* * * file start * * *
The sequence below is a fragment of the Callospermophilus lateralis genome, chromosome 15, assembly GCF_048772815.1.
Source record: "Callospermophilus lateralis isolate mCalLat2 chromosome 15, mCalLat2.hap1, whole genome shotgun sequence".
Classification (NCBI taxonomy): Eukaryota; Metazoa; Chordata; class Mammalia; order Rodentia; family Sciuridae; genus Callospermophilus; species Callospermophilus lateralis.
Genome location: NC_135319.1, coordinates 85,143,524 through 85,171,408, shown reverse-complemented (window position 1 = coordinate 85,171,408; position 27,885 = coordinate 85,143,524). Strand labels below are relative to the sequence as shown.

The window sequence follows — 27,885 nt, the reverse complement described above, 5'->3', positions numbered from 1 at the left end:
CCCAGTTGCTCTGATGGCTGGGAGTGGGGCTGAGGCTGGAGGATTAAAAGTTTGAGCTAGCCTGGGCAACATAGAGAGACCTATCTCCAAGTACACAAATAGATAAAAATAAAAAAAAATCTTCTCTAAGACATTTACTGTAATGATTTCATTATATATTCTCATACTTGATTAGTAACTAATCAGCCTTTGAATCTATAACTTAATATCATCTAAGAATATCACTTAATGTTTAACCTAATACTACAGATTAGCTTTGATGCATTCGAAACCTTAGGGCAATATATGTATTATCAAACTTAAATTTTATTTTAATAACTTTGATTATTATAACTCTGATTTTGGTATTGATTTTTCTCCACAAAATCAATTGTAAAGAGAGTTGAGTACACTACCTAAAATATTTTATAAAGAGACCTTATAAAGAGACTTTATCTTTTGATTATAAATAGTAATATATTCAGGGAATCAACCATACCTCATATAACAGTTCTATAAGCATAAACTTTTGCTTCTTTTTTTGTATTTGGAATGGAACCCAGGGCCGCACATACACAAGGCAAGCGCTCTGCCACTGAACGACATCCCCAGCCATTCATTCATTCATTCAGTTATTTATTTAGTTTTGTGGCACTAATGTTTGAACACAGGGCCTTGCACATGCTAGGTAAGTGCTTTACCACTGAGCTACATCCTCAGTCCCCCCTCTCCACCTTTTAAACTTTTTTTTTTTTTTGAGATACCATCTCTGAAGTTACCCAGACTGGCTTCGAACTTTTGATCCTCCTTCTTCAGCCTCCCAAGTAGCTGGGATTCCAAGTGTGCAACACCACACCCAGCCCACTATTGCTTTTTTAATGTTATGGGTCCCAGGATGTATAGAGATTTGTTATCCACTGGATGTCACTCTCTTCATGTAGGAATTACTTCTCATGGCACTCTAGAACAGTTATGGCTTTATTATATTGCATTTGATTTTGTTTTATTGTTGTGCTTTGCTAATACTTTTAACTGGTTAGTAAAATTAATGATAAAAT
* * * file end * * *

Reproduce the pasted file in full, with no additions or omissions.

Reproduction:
The sequence below is a fragment of the Callospermophilus lateralis genome, chromosome 15, assembly GCF_048772815.1.
Source record: "Callospermophilus lateralis isolate mCalLat2 chromosome 15, mCalLat2.hap1, whole genome shotgun sequence".
Classification (NCBI taxonomy): Eukaryota; Metazoa; Chordata; class Mammalia; order Rodentia; family Sciuridae; genus Callospermophilus; species Callospermophilus lateralis.
Genome location: NC_135319.1, coordinates 85,143,524 through 85,171,408, shown reverse-complemented (window position 1 = coordinate 85,171,408; position 27,885 = coordinate 85,143,524). Strand labels below are relative to the sequence as shown.

The window sequence follows — 27,885 nt, the reverse complement described above, 5'->3', positions numbered from 1 at the left end:
CCCAGTTGCTCTGATGGCTGGGAGTGGGGCTGAGGCTGGAGGATTAAAAGTTTGAGCTAGCCTGGGCAACATAGAGAGACCTATCTCCAAGTACACAAATAGATAAAAATAAAAAAAAATCTTCTCTAAGACATTTACTGTAATGATTTCATTATATATTCTCATACTTGATTAGTAACTAATCAGCCTTTGAATCTATAACTTAATATCATCTAAGAATATCACTTAATGTTTAACCTAATACTACAGATTAGCTTTGATGCATTCGAAACCTTAGGGCAATATATGTATTATCAAACTTAAATTTTATTTTAATAACTTTGATTATTATAACTCTGATTTTGGTATTGATTTTTCTCCACAAAATCAATTGTAAAGAGAGTTGAGTACACTACCTAAAATATTTTATAAAGAGACCTTATAAAGAGACTTTATCTTTTGATTATAAATAGTAATATATTCAGGGAATCAACCATACCTCATATAACAGTTCTATAAGCATAAACTTTTGCTTCTTTTTTTGTATTTGGAATGGAACCCAGGGCCGCACATACACAAGGCAAGCGCTCTGCCACTGAACGACATCCCCAGCCATTCATTCATTCATTCAGTTATTTATTTAGTTTTGTGGCACTAATGTTTGAACACAGGGCCTTGCACATGCTAGGTAAGTGCTTTACCACTGAGCTACATCCTCAGTCCCCCCTCTCCACCTTTTAAACTTTTTTTTTTTTTTGAGATACCATCTCTGAAGTTACCCAGACTGGCTTCGAACTTTTGATCCTCCTTCTTCAGCCTCCCAAGTAGCTGGGATTCCAAGTGTGCAACACCACACCCAGCCCACTATTGCTTTTTTAATGTTATGGGTCCCAGGATGTATAGAGATTTGTTATCCACTGGATGTCACTCTCTTCATGTAGGAATTACTTCTCATGGCACTCTAGAACAGTTATGGCTTTATTATATTGCATTTGATTTTGTTTTATTGTTGTGCTTTGCTAATACTTTTAACTGGTTAGTAAAATTAATGATAAAAT